We propose that if you want to use heroic measures to keep yourself or any other Medicare or Medicaid recipient alive — we’ll leave it to experts to define “heroic measures” — either spend your own money or buy a supplemental end-of-life policy from the market that will doubtlessly spring up if our proposal is adopted.
We’d also surcharge smokers and the obese for their Medicare coverage. Since the U.S. Surgeon General’s report in 1964 linking cigarettes to lung cancer, people have known definitively that smoking is bad for your health. Continuing to smoke once you’ve started is often an addiction — but starting to smoke is a choice. Ditto for people who are grossly overweight, except for a handful of cases in which morbid obesity is caused by a medical condition.
(John Nickle/For The Washington Post)
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Social Security is a smaller problem but still a problem. We’d explicitly make Social Security a pay-as-you-go system and adjust it to work on that basis, wiping out the deceptive Social Security trust fund.
The fixes are simple and obvious: Bring in more money by slightly adjusting the payroll tax, and change the benefit formula to reduce benefit growth over time to the highest-income beneficiaries. Social Security tax is levied only on salary income up to $110,100 (while Medicare tax is levied on all salary income), and that wage base rises gradually over time. Let’s raise it a little faster while also edging up the retirement age to keep pace with increasing life expectancies. That would do it.
The $3 trillion Social Security trust fund, while impressive on paper, is of no economic value because the government has to sell new Treasury securities to raise the cash to buy the Treasury securities that the Social Security trust fund liquidates in order to meet its obligations. The bookkeeping is so complex and misleading that it causes some people to say the system is broke, which it isn’t, and others to say it’s flush, which it also isn’t.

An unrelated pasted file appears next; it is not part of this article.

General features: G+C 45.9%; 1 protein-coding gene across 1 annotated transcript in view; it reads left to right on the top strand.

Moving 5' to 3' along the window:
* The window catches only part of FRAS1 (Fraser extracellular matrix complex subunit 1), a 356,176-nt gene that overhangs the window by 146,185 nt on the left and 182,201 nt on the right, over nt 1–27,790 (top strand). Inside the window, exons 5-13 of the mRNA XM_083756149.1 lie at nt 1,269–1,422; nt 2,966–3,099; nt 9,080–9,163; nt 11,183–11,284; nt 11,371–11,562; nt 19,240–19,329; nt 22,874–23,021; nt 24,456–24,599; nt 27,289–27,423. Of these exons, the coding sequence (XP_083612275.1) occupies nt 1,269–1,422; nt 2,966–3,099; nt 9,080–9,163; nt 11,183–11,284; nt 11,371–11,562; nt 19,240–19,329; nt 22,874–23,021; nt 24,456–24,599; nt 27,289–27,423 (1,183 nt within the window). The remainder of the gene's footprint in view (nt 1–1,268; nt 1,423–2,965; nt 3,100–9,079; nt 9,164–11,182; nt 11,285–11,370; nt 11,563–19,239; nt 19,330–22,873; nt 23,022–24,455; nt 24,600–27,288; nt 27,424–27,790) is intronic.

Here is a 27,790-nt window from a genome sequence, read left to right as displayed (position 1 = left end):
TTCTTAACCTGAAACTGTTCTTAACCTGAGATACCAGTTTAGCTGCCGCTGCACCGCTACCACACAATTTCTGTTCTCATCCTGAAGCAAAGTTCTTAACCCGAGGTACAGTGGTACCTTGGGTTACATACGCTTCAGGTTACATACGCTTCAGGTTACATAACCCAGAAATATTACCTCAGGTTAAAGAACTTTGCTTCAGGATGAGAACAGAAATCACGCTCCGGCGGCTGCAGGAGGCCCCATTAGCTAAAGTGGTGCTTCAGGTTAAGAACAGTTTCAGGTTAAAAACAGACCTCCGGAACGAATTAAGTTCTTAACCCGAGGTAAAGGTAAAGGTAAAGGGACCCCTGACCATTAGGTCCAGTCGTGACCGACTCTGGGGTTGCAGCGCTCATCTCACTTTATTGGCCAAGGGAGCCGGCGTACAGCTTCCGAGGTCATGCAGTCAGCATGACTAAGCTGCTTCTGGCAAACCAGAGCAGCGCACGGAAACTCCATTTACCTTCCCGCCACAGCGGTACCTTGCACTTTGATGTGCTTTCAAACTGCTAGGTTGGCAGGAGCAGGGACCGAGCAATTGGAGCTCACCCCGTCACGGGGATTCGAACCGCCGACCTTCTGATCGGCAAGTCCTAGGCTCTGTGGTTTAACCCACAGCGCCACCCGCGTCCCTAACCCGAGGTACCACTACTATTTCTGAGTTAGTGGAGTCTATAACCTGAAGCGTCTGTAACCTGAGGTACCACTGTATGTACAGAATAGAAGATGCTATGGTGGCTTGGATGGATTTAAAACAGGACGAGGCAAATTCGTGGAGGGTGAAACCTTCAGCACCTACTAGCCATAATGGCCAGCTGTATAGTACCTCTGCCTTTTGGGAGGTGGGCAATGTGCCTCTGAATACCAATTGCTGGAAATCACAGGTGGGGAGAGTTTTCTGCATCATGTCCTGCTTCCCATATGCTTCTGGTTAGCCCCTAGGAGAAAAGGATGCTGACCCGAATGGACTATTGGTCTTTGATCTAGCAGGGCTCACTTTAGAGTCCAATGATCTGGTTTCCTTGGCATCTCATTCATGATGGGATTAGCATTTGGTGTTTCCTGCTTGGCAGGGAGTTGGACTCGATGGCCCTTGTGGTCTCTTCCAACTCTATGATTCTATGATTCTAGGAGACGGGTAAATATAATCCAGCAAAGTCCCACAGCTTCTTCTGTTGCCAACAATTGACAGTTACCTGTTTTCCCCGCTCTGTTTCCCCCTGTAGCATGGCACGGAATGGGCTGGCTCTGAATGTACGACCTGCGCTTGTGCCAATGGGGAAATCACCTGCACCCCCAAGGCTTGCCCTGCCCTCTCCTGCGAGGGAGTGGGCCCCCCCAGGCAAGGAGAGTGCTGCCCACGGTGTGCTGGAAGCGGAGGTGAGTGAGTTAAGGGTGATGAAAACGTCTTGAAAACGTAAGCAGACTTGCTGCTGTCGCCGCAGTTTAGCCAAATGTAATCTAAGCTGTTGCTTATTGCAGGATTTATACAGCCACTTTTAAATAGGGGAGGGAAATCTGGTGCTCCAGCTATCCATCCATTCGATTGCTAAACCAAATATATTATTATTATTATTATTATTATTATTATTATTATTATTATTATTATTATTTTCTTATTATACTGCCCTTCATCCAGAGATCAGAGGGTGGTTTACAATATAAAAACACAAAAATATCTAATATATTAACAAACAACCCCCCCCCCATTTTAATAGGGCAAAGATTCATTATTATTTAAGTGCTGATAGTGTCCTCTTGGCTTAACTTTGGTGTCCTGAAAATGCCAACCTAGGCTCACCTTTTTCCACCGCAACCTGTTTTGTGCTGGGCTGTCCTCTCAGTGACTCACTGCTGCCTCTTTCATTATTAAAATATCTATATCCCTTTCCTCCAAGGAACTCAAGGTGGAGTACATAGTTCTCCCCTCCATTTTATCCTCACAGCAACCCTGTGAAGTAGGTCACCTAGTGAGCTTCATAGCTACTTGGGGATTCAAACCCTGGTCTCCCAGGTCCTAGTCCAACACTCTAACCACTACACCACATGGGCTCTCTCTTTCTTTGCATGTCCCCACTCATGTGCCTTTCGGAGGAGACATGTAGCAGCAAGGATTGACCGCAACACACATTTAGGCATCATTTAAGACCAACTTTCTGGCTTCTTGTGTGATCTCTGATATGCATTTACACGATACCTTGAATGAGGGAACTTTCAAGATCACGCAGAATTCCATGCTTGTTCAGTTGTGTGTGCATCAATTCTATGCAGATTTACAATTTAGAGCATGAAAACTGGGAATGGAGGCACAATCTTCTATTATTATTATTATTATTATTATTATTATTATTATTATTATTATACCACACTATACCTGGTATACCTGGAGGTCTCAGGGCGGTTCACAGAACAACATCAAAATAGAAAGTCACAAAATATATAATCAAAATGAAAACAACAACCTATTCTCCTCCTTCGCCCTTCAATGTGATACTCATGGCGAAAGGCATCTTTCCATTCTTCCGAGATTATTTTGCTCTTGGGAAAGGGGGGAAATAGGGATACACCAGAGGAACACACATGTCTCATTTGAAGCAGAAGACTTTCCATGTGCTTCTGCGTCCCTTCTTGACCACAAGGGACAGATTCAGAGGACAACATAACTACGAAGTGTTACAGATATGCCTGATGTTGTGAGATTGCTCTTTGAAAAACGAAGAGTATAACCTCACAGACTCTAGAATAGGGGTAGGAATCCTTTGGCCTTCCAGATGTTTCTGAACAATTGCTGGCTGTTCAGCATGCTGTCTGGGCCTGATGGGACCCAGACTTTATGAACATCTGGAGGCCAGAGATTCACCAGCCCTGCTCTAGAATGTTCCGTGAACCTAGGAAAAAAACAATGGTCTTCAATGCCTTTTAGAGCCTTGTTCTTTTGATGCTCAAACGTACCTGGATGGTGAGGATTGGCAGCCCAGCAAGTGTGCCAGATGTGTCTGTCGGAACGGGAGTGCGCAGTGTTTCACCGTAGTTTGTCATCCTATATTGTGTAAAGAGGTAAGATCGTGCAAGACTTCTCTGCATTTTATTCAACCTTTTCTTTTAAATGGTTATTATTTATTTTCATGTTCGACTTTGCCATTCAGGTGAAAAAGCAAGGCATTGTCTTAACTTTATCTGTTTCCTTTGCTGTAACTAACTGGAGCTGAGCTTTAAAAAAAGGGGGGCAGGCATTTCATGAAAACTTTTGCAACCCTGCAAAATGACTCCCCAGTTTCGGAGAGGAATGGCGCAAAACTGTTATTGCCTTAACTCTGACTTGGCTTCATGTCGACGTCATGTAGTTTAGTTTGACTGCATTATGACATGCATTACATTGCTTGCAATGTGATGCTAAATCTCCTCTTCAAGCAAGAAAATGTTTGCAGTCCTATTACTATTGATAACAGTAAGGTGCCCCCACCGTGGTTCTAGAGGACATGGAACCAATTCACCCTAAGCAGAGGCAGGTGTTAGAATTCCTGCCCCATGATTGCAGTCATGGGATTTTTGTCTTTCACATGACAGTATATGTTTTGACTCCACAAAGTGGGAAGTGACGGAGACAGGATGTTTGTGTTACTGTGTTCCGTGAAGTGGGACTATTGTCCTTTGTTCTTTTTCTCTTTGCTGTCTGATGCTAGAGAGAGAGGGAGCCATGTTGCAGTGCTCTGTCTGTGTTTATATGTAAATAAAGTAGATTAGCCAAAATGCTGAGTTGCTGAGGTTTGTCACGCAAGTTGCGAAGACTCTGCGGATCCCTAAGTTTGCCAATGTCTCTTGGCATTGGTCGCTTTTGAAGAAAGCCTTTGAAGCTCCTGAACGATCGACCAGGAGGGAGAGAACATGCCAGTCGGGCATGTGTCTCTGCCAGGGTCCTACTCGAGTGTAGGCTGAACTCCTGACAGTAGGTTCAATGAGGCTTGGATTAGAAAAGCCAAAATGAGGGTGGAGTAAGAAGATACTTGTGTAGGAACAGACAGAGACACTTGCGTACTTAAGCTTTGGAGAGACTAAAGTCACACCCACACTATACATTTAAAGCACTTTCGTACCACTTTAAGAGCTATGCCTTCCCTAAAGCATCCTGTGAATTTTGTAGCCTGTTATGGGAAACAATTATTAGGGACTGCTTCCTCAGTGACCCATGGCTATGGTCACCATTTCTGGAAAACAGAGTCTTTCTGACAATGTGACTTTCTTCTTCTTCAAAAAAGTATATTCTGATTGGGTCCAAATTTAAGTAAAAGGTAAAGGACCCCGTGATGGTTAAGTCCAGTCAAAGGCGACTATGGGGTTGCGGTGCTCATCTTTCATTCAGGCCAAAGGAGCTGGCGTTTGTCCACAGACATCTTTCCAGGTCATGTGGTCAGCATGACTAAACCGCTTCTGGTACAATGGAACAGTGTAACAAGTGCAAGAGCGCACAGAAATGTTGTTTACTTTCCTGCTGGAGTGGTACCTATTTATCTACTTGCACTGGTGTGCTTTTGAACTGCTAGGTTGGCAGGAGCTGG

In making Social Security explicitly pay-as-you-go and eliminating the trust fund, we’d allow a specified subsidy from general tax revenue to compensate current and future beneficiaries for the excess Social Security taxes they’ve paid since 1983, when Congress raised Social Security taxes and cut benefits. This isn’t an ideal solution, but it’s certainly preferable to today’s baffling whirl of Washington legerdemain. That subsidy would be phased out over 25 years or so, and we’ll then have a system that people can understand and have confidence in.
The largest element of spending after social insurance is defense. Its budget can and should be cut. Even a staunchly pro-military Republican such as former senator Alan Simpson (R-Wyo.) likes to point out that America’s defense budget, by far the world’s largest, is greater than the combined defense spending of the next 15 biggest defense spenders. For those in Washington freaked out by the possible mandatory defense cuts if the fiscal cliff actually happens, here’s a great opportunity to act like adults. In May the House of Representatives voted to give the Defense Department $3 billion more than it requested for 2013 (which was $519 billion). It’s time for members to think less about directing pork to their districts and more about the nation’s future.